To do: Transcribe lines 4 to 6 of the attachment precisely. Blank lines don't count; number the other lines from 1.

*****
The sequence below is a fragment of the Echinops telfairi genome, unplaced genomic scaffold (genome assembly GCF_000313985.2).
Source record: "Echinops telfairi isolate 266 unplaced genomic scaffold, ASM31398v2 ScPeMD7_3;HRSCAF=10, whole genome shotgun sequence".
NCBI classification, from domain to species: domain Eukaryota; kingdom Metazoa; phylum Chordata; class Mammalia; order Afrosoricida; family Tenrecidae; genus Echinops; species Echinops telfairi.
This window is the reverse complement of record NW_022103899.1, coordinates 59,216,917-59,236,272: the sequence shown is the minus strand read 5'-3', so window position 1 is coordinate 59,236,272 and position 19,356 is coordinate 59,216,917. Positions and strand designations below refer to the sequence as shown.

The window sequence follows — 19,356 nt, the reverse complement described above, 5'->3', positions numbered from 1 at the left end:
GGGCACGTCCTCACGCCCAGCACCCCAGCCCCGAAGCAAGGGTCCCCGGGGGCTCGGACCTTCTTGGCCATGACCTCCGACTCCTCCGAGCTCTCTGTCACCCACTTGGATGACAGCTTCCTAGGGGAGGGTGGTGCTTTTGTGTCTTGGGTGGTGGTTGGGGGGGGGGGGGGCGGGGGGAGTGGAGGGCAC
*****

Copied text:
This window is the reverse complement of record NW_022103899.1, coordinates 59,216,917-59,236,272: the sequence shown is the minus strand read 5'-3', so window position 1 is coordinate 59,236,272 and position 19,356 is coordinate 59,216,917. Positions and strand designations below refer to the sequence as shown.

The window sequence follows — 19,356 nt, the reverse complement described above, 5'->3', positions numbered from 1 at the left end:
GGGCACGTCCTCACGCCCAGCACCCCAGCCCCGAAGCAAGGGTCCCCGGGGGCTCGGACCTTCTTGGCCATGACCTCCGACTCCTCCGAGCTCTCTGTCACCCACTTGGATGACAGCTTCCTAGGGGAGGGTGGTGCTTTTGTGTCTTGGGTGGTGGTTGGGGGGGGGGGGGGCGGGGGGAGTGGAGGGCAC